San Antonio might not come to mind as a sushi destination, and yet Sushi Zushi, an Alamo City export, has established a reliable reputation, with four branches around town. The chain has two outlets in Austin, and another in Dallas' Oak Lawn neighborhood. Now Dallas has a cousin that opened in Southlake Town Square in late August.
The Dallas Sushi Zushi initially seemed focused on happy-hour specials, but has stepped up its sushi game in recent years. The Southlake branch follows suit. It boasts a large menu with creative rolls and lots of sushi alternatives, and most of what we sampled was well executed. There was an equally broad selection of sakes, upscale atmosphere and tip-top service. Sushi Zushi wouldn't rank as a foodie find, but its friendly attitude makes it easy to recommend.
The menu is so big, it feels like a book. You almost wish it would edit down the choices, but after a few visits, it gets easier to find what you want.
The menu offers Japanese standards such as edamame (boiled soybeans in salted pods), fried tofu and steamed dumplings. There's also sushi rolls, tempura vegetables (fried in a lacy batter), teppan yaki (meats and vegetables cooked on a Benihana-type grill) and yakitori (cooked on skewers over a flame).
We tried a little raw, a little cooked and a lot of rice, as the place has some rice dishes not seen at other sushi spots. The tuna tower ($15) is a signature, and that's no surprise, with its statuesque presentation and complexity. A cylinder of rice formed a base, topped by spicy raw tuna, sliced avocado, creamy wasabi sauce and colorful tobiko (roe). This was fun to share and deconstruct, feeling almost like sushi in a bowl.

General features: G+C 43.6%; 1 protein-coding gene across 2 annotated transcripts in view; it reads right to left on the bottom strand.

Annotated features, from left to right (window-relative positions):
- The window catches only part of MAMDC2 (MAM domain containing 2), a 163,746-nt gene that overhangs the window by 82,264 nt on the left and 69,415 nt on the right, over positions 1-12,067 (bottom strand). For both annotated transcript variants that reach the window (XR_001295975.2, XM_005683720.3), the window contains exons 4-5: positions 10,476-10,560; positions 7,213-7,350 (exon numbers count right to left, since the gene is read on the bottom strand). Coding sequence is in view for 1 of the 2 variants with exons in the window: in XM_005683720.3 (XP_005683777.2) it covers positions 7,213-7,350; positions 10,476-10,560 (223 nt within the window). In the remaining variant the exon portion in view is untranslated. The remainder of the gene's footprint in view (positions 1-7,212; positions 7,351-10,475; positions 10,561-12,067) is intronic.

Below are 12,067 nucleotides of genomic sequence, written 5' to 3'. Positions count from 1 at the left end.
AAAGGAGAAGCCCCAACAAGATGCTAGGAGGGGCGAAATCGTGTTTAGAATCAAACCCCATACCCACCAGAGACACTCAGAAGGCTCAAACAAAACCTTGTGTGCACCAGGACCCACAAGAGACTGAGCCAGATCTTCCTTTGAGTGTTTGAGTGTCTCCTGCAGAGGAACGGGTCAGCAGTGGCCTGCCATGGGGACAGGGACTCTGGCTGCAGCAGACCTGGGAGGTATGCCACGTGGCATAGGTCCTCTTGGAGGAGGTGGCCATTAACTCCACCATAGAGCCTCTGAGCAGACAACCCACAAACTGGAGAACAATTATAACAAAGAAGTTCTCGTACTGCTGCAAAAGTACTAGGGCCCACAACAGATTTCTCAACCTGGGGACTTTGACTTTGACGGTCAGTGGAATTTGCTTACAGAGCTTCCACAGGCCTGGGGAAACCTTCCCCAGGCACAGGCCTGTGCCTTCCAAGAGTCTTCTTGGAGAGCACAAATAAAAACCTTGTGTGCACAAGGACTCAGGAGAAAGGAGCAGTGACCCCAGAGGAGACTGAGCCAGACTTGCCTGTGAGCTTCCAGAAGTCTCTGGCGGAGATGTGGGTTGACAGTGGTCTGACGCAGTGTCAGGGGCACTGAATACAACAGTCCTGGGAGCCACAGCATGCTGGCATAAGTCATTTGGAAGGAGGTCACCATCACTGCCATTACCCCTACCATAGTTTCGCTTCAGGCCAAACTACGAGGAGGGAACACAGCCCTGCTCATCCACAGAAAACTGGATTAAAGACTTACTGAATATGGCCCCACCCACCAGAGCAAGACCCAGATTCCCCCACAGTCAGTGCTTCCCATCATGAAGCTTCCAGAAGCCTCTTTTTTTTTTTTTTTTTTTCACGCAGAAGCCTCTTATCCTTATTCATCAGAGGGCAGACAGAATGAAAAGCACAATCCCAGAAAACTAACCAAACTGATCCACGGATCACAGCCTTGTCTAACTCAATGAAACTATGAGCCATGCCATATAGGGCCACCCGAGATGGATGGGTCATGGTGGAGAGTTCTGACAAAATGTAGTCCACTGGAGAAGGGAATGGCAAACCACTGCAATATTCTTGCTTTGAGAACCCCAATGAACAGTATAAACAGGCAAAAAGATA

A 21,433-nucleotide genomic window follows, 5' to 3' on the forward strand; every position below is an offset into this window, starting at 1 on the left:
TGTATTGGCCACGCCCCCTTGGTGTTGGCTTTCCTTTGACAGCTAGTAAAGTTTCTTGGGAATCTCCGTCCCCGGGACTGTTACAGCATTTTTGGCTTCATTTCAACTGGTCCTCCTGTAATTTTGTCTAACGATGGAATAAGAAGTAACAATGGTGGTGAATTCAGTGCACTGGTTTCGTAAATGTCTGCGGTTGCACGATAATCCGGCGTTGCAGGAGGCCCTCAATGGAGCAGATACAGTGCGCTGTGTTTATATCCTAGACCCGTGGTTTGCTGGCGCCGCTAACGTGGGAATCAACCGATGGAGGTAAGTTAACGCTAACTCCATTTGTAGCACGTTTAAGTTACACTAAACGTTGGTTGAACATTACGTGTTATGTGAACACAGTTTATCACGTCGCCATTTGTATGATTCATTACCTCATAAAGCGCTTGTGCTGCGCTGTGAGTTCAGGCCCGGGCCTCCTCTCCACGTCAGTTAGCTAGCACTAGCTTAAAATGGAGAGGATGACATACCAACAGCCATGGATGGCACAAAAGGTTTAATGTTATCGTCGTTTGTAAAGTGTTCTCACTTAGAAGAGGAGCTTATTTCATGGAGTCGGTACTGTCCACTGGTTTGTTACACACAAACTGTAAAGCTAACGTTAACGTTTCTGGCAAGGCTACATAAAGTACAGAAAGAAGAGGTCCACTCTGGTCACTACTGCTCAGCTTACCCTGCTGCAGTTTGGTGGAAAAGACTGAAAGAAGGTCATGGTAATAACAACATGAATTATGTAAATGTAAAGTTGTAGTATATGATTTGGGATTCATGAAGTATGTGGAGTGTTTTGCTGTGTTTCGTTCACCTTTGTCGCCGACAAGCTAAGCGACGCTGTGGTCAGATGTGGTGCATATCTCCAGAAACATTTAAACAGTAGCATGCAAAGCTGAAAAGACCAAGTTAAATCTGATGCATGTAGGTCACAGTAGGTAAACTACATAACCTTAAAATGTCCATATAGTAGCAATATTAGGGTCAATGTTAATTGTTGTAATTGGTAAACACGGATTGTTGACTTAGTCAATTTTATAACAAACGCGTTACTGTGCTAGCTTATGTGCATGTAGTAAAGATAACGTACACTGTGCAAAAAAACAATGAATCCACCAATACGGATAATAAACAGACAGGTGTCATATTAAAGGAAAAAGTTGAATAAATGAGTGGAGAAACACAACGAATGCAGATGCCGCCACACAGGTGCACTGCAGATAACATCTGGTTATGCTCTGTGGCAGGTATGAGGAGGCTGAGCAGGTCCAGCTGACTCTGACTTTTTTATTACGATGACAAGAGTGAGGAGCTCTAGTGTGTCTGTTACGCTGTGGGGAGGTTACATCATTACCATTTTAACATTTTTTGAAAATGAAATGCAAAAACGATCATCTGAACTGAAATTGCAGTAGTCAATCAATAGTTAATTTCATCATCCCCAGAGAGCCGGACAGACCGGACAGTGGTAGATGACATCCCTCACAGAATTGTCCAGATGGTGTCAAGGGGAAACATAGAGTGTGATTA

The Oak Lawn roll ($18) is one of three dozen signature rolls, many named for local cities, sports teams and the like. The Oak Lawn had crunchy fried crawfish topped with tuna, avocado and more colorful tobiko. Fried crawfish is a crowd-pleaser, and the roll had interesting textures, with the crunchy crawfish and tobiko contrasting with the soft avocado and slightly chewy rice.
But we also liked the simplicity of the futo maki roll ($5), with shiitake mushroom, cucumber, tamago (egg), kampyo (dried gourd) and sakura denbu (fish flakes, used for flavor). The muted flavors let us appreciate the moist chew of the rice and the subtle give of the nori (sheets of seaweed), just on the verge of wilting so that it tore in the mouth easily, but not so wilted that it became gummy -- a confirmation of the skills in the kitchen.
The only dish that was a bit off was the Tampa Bay musubi ($4). Also known as onigiri, musubi consists of compressed rice wrapped around a preserved item. The Tampa Bay contained Sushi Zushi's signature crab salad, but the firm rice shell didn't work well with the mayonnaisey filling. You're probably better off going with a more traditional musubi combo, such as pickled vegetables or sour plum.
One of our favorite picks was vegetable yakimeshi rice ($4) -- stir-fried rice with vegetables, but with a refined combination of flavors and wonderfully soft texture that set it apart from typical fast-food fried rice. Medium-grain rice was combined with diced carrots, bell pepper, onion and bits of scrambled egg and drizzled with sweet, mellow tamari, deeper and richer than regular soy sauce, for the ultimate comfort dish.
The sake menu was equally expansive, with dozens of choices served in a user-friendly variety of options: by the glass, small carafe or bottle. There was even Kirin beer on tap ($4.25 for a pint).
Service was sharp, from the sweet-natured hostess to the attentive server to the conscientious manager who checked every table to make sure all was well. It's a beautiful space with nifty mirror-flecked terrazzo sinks in the bathroom and eye-catching lighting installations that slowly morph through the colors of the rainbow.